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What I learned at camp this summer
I always loved summer camp.
But bug juice has been replaced with cheeseburgers and brats from Curly's inside Lambeau Field and Doug’s Fish Fry in lovely Cortland, N.Y.
I try to make it a goal not to overreact to a day or two with NFL clubs in August, but here are my pressing takes, SCHEIN 9 style, on what I learned at summer camp.
1. The Packers offense will be the best in the NFL
Aaron Rodgers looks bigger than he did last year. When I talked to the quarterback at length, Rodgers said he learned a lot about leadership, accuracy and "availability to his team" from working with Drew Brees. The Packers' pass protection, the lone weakness of the offense, is going to be better with first-round pick Bryan Bulaga starting at left guard. And Rodgers said he spent the offseason pouring over film with Mike McCarthy, going over how he can do a better job getting rid of the ball quicker. He’ll be my preseason pick for league MVP this year.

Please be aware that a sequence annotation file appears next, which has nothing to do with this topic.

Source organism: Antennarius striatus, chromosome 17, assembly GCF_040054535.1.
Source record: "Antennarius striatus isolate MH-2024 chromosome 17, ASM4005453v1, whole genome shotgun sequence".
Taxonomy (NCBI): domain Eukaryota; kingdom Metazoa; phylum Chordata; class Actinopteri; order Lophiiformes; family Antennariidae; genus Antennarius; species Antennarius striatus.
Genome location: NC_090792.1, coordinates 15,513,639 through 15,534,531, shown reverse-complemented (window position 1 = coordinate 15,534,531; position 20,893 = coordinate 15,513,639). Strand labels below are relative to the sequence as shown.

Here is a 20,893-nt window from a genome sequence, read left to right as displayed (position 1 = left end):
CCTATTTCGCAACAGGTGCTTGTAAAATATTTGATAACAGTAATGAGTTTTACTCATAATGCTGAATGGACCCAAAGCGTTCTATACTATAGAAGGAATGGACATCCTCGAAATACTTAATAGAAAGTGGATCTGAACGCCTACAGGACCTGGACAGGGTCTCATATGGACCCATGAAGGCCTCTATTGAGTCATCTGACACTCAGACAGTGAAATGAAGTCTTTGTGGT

The Packers have outstanding depth and talent 1-through-5 at receiver, highlighted by Greg Jennings and Donald Driver, but the biggest difference will be the presence of Jermichael Finley, who predicted he’d amass 1,200 receiving yards this year. Rodgers smiled when informed of that goal. Finley has that type of upside, especially now that he’s completely dedicated to football and not prone to off-field distractions.
McCarthy, for one, would love to be a bit more balanced on offense this year, which should equal 1,350 yards for the strong and steady Ryan Grant.